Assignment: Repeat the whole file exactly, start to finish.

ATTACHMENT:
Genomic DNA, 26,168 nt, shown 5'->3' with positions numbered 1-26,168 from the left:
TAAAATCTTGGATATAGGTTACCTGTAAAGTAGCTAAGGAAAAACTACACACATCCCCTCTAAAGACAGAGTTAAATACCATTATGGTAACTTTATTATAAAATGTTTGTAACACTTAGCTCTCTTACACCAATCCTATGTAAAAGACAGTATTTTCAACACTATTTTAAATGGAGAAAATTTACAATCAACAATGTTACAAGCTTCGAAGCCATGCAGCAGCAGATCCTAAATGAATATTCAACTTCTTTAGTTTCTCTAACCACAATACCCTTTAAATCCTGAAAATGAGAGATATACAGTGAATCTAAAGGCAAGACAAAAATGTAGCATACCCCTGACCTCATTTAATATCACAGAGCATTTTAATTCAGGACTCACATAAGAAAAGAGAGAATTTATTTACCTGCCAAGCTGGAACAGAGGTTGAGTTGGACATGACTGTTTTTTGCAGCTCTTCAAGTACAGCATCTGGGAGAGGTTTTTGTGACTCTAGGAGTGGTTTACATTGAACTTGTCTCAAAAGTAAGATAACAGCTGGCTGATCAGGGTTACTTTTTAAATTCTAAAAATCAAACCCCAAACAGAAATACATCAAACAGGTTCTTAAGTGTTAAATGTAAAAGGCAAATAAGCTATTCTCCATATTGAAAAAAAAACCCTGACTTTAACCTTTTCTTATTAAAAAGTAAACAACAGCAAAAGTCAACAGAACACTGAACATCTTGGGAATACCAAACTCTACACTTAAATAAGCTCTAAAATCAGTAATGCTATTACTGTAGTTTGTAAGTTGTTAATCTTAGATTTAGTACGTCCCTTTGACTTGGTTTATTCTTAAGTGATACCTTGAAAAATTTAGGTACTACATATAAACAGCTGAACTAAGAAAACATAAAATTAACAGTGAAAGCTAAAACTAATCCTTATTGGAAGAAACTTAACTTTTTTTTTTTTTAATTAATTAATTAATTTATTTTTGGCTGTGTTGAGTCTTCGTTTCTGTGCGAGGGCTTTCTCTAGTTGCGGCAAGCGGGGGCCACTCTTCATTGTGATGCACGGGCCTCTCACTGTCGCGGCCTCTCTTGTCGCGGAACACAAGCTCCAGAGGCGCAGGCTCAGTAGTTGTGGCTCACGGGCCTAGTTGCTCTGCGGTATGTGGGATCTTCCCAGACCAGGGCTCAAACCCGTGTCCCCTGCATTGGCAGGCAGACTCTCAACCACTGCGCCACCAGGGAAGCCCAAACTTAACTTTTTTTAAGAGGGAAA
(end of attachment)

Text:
Genomic DNA, 26,168 nt, shown 5'->3' with positions numbered 1-26,168 from the left:
TAAAATCTTGGATATAGGTTACCTGTAAAGTAGCTAAGGAAAAACTACACACATCCCCTCTAAAGACAGAGTTAAATACCATTATGGTAACTTTATTATAAAATGTTTGTAACACTTAGCTCTCTTACACCAATCCTATGTAAAAGACAGTATTTTCAACACTATTTTAAATGGAGAAAATTTACAATCAACAATGTTACAAGCTTCGAAGCCATGCAGCAGCAGATCCTAAATGAATATTCAACTTCTTTAGTTTCTCTAACCACAATACCCTTTAAATCCTGAAAATGAGAGATATACAGTGAATCTAAAGGCAAGACAAAAATGTAGCATACCCCTGACCTCATTTAATATCACAGAGCATTTTAATTCAGGACTCACATAAGAAAAGAGAGAATTTATTTACCTGCCAAGCTGGAACAGAGGTTGAGTTGGACATGACTGTTTTTTGCAGCTCTTCAAGTACAGCATCTGGGAGAGGTTTTTGTGACTCTAGGAGTGGTTTACATTGAACTTGTCTCAAAAGTAAGATAACAGCTGGCTGATCAGGGTTACTTTTTAAATTCTAAAAATCAAACCCCAAACAGAAATACATCAAACAGGTTCTTAAGTGTTAAATGTAAAAGGCAAATAAGCTATTCTCCATATTGAAAAAAAAACCCTGACTTTAACCTTTTCTTATTAAAAAGTAAACAACAGCAAAAGTCAACAGAACACTGAACATCTTGGGAATACCAAACTCTACACTTAAATAAGCTCTAAAATCAGTAATGCTATTACTGTAGTTTGTAAGTTGTTAATCTTAGATTTAGTACGTCCCTTTGACTTGGTTTATTCTTAAGTGATACCTTGAAAAATTTAGGTACTACATATAAACAGCTGAACTAAGAAAACATAAAATTAACAGTGAAAGCTAAAACTAATCCTTATTGGAAGAAACTTAACTTTTTTTTTTTTTAATTAATTAATTAATTTATTTTTGGCTGTGTTGAGTCTTCGTTTCTGTGCGAGGGCTTTCTCTAGTTGCGGCAAGCGGGGGCCACTCTTCATTGTGATGCACGGGCCTCTCACTGTCGCGGCCTCTCTTGTCGCGGAACACAAGCTCCAGAGGCGCAGGCTCAGTAGTTGTGGCTCACGGGCCTAGTTGCTCTGCGGTATGTGGGATCTTCCCAGACCAGGGCTCAAACCCGTGTCCCCTGCATTGGCAGGCAGACTCTCAACCACTGCGCCACCAGGGAAGCCCAAACTTAACTTTTTTTAAGAGGGAAA